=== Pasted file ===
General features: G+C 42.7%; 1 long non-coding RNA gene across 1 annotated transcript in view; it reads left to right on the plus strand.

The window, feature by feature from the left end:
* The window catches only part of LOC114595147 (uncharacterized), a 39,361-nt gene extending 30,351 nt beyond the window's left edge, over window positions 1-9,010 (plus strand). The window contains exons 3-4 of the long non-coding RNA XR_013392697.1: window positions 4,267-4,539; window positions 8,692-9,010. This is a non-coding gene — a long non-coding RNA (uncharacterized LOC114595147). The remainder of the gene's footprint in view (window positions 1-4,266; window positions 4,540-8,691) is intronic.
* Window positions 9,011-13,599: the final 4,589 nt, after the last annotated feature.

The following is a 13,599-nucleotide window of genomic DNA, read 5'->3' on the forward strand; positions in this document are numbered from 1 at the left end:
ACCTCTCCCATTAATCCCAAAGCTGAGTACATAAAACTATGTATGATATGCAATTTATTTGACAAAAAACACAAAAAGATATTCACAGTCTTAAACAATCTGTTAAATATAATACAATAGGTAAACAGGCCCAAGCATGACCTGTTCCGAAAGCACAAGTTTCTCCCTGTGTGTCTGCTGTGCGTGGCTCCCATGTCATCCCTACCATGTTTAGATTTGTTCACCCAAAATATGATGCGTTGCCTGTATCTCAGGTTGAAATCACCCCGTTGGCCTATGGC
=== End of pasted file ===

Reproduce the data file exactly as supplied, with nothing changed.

General features: G+C 42.7%; 1 long non-coding RNA gene across 1 annotated transcript in view; it reads left to right on the plus strand.

The window, feature by feature from the left end:
* The window catches only part of LOC114595147 (uncharacterized), a 39,361-nt gene extending 30,351 nt beyond the window's left edge, over window positions 1-9,010 (plus strand). The window contains exons 3-4 of the long non-coding RNA XR_013392697.1: window positions 4,267-4,539; window positions 8,692-9,010. This is a non-coding gene — a long non-coding RNA (uncharacterized LOC114595147). The remainder of the gene's footprint in view (window positions 1-4,266; window positions 4,540-8,691) is intronic.
* Window positions 9,011-13,599: the final 4,589 nt, after the last annotated feature.

The following is a 13,599-nucleotide window of genomic DNA, read 5'->3' on the forward strand; positions in this document are numbered from 1 at the left end:
ACCTCTCCCATTAATCCCAAAGCTGAGTACATAAAACTATGTATGATATGCAATTTATTTGACAAAAAACACAAAAAGATATTCACAGTCTTAAACAATCTGTTAAATATAATACAATAGGTAAACAGGCCCAAGCATGACCTGTTCCGAAAGCACAAGTTTCTCCCTGTGTGTCTGCTGTGCGTGGCTCCCATGTCATCCCTACCATGTTTAGATTTGTTCACCCAAAATATGATGCGTTGCCTGTATCTCAGGTTGAAATCACCCCGTTGGCCTATGGC